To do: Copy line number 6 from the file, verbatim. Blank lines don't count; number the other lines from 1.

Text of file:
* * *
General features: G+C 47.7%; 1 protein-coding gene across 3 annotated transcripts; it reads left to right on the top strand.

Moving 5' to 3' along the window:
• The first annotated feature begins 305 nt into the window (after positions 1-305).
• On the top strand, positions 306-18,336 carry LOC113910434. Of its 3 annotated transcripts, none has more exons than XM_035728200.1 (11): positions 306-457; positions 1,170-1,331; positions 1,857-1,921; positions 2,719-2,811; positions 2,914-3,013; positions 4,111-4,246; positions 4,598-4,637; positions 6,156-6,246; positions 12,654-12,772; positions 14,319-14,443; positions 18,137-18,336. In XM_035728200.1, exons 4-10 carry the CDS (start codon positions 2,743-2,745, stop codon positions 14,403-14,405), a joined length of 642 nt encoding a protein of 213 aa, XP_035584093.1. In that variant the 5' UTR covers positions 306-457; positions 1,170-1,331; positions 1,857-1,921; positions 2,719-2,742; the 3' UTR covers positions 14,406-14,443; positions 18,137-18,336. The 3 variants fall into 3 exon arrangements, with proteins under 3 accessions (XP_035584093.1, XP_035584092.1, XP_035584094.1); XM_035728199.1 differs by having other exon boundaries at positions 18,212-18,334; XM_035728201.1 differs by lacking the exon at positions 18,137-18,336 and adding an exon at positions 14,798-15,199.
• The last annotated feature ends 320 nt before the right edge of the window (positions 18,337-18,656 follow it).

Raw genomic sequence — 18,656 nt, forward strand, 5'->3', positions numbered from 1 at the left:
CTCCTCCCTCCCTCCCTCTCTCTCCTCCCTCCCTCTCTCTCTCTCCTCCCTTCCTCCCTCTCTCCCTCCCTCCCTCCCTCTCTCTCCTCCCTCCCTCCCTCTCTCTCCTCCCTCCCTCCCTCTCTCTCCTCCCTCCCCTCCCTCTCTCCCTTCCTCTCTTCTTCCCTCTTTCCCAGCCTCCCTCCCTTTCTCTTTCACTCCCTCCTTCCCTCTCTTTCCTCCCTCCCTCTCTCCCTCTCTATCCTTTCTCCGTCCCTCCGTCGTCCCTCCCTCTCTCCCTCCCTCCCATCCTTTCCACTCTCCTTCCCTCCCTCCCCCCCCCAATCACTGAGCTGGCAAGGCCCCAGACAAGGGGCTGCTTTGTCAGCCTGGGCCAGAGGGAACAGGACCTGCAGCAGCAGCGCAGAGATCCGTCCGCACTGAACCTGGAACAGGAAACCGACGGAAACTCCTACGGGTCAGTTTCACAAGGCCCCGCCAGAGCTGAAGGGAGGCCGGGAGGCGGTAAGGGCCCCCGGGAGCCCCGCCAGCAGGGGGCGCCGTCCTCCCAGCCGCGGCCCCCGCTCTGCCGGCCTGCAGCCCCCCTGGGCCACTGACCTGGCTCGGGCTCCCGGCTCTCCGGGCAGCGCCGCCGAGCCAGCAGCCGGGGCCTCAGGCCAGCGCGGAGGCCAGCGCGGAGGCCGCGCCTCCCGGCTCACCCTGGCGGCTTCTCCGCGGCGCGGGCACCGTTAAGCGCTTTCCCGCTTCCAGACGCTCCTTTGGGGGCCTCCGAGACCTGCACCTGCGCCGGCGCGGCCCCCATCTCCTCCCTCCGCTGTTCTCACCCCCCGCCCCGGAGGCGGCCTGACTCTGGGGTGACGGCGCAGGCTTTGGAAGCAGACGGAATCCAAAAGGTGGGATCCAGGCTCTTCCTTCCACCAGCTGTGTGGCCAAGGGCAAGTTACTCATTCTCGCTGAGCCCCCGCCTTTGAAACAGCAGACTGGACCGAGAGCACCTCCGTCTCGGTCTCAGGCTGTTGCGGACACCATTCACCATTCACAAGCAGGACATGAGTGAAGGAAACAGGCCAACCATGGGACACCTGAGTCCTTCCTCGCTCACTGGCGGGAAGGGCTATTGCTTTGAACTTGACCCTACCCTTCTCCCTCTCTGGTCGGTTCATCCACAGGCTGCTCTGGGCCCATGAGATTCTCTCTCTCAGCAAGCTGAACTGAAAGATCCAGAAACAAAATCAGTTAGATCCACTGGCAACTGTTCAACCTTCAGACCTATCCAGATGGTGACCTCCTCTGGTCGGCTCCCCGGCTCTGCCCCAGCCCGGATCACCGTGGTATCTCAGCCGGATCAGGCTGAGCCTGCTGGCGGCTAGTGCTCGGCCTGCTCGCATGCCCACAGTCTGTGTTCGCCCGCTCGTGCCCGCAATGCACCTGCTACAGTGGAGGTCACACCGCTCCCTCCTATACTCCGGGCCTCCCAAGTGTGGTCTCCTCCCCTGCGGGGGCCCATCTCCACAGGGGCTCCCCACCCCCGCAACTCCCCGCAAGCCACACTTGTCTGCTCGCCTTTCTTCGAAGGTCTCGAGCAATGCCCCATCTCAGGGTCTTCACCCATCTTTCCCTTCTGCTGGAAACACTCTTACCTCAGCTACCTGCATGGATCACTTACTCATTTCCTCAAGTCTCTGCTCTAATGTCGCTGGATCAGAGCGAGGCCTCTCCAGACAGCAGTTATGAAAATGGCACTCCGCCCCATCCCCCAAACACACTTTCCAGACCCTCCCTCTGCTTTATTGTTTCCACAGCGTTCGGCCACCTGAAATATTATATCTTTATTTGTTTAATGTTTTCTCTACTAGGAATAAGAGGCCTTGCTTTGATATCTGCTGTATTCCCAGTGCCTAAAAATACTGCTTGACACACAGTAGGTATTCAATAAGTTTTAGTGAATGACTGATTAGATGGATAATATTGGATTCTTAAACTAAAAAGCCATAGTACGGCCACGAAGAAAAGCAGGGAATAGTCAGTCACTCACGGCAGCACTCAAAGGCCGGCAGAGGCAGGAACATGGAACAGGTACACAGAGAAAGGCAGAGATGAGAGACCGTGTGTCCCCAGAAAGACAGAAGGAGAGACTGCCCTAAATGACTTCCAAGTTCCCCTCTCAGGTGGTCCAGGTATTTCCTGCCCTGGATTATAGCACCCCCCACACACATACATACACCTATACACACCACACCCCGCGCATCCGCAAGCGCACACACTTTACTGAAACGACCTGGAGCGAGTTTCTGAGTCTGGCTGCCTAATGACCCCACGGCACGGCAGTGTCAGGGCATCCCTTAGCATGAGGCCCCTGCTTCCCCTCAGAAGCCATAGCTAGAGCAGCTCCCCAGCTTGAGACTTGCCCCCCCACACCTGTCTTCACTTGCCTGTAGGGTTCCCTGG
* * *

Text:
Raw genomic sequence — 18,656 nt, forward strand, 5'->3', positions numbered from 1 at the left: